Single-Core Scores
  • M1: ~1,700
  • M2: ~2,000
  • M2 Pro: ~2,000
  • M1 Max: ~1,750
  • M1 Ultra: ~1,750
Metal GPU Scores
  • M1: ~22,500
  • M2: ~30,500
  • M2 Pro: ~52,700
  • M1 Max: ~64,700
  • M1 Ultra: ~94,500

Multi-Core Scores
  • M1: ~7,500
  • M2: ~9,000
  • M2 Pro: ~15,000
  • M1 Max: ~12,350
  • M1 Ultra: ~23,350

Unless you plan on buying the M1 Ultra Mac Studio with a focus on multi-core and GPU performance, the M2 Pro Mac mini should be the best all-round choice in terms of performance for most users.


If you need more than 32GB of memory, the Mac Studio can provide greater quantities up to 128GB. Likewise, the Mac mini's memory bandwidth maxes out at 200GB/s memory bandwidth. The Mac Studio, on the other hand, offers up to 400GB/s or 800GB/s memory bandwidth. As such, if you need extreme quantities of memory and a large amount of memory bandwidth for professional tasks, only the Mac Studio can meet these requirements. It is still worth noting that the M2 Pro Mac mini's 32GB memory option, along with 200GB/s memory bandwidth, should be more than enough for most users.

Ports and External Display Support

The Mac Studio offers a more versatile selection of ports, with two extra Thunderbolt/USB 4 ports and a SDXC card slot compared to the M2 Pro Mac mini, which could be an important consideration for users with a lot of peripherals.

The Mac mini has an HDMI 2.1 port, meaning that it will be better for a small number of users who work with 8K and high refresh-rate external displays, but otherwise the Mac Studio offers better external display support.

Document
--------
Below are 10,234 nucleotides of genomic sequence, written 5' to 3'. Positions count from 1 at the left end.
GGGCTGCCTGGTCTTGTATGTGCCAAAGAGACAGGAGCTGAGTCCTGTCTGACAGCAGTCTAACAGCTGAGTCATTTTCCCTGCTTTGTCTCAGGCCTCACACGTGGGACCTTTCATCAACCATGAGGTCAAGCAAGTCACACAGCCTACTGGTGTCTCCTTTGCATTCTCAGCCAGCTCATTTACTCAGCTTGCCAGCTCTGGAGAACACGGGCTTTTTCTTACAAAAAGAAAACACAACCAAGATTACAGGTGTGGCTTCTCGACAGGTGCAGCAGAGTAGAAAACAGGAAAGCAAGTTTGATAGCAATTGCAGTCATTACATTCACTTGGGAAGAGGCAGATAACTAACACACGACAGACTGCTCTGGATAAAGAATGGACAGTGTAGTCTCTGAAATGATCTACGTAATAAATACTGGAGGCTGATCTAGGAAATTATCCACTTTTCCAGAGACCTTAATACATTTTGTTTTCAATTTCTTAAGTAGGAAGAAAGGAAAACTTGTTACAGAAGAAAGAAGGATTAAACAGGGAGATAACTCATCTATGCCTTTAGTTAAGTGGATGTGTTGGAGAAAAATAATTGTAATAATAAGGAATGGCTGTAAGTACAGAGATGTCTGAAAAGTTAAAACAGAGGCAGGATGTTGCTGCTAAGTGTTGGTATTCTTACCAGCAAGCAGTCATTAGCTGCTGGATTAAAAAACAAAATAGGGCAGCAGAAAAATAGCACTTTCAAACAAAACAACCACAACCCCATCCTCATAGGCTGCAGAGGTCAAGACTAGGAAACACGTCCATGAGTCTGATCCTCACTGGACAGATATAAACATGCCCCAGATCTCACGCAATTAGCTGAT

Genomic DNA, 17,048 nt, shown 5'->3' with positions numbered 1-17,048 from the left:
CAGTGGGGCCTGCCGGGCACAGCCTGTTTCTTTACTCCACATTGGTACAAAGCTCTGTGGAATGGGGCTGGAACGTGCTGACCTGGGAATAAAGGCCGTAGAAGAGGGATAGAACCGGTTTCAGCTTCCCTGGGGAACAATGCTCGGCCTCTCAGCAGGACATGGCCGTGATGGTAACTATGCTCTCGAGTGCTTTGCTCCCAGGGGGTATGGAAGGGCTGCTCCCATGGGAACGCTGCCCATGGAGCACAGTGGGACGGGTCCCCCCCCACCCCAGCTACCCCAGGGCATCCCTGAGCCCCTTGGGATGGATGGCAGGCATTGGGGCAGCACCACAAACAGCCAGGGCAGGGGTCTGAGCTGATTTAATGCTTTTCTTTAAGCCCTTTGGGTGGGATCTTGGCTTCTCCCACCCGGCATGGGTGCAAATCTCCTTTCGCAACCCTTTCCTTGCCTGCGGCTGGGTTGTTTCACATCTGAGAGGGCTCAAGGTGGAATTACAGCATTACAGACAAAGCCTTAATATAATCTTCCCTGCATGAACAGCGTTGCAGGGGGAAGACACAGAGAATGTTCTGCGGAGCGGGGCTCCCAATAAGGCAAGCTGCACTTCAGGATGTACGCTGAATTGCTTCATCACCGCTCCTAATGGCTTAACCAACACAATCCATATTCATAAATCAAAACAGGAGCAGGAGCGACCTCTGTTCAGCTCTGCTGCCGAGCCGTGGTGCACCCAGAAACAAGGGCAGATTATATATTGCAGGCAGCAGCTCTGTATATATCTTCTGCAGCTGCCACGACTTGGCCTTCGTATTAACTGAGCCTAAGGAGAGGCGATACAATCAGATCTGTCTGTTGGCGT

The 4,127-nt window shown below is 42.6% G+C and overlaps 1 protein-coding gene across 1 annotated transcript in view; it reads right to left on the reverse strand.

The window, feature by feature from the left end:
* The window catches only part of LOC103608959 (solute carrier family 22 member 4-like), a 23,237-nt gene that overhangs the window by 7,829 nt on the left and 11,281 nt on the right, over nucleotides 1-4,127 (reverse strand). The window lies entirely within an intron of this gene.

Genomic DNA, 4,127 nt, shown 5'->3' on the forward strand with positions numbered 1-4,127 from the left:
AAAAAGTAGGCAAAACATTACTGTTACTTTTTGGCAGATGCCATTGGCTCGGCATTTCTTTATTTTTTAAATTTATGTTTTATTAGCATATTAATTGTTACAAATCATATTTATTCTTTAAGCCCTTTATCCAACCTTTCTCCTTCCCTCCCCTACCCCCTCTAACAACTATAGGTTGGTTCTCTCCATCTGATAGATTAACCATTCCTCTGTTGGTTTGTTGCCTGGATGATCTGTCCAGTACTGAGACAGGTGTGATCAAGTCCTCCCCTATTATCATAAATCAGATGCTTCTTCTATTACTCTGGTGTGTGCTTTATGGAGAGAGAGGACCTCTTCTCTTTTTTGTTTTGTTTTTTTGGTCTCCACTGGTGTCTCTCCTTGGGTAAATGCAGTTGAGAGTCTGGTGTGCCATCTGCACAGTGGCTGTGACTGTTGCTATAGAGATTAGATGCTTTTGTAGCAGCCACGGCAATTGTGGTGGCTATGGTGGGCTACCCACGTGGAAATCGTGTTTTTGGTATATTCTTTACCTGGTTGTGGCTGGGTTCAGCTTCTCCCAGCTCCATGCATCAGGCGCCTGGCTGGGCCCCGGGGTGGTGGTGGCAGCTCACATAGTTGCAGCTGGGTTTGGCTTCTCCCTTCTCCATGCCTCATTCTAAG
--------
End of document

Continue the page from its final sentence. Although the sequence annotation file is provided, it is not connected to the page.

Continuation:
Final Thoughts

To some extent, purchasing decisions should be driven by budget, but it is worth bearing in mind that any savings on the desktop computer itself can be put toward a good external display such as Apple's Studio Display, which starts from $1,599. For example, an M2 Pro Mac mini paired with a Studio Display comes to $2,898, which is just $899 more than a lone base model Mac Studio and $1,101 less than the M1 Ultra Mac Studio with no display.

Buy Mac Mini if...
  • You need a high-level of performance and versatility at a comparatively low price
  • You need maximum single-core CPU performance
  • You need maximum multi-core CPU performance and cannot afford the M1 Ultra Mac Studio
  • You need HDMI 2.1 and support for 8K external displays
  • You need Wi-Fi 6E (802.11ax) or Bluetooth 5.3

Buy Mac Studio if...
  • You need maximum multi-core CPU performance and can afford the M1 Ultra model
  • You need maximum GPU performance
  • You need amounts of memory over 32GB and high memory bandwidth
  • You need more than four Thunderbolt/USB 4 ports
  • You need support for more than three external displays
  • You need a built-in SDXC card slot (UHS-II)

You should only consider the Mac Studio if you have a professional workflow that can leverage the extreme power of M1 Ultra, as well as its additional ports and memory options. If you need the Mac Studio, you will likely know that you are looking for a highly powerful machine that is capable of supporting specific intense workflows. Most customers should choose the M2 Pro Mac mini over the M1 Max Mac Studio, saving $700 when looking at the base models. There will likely still be substantial savings when it comes to custom configurations.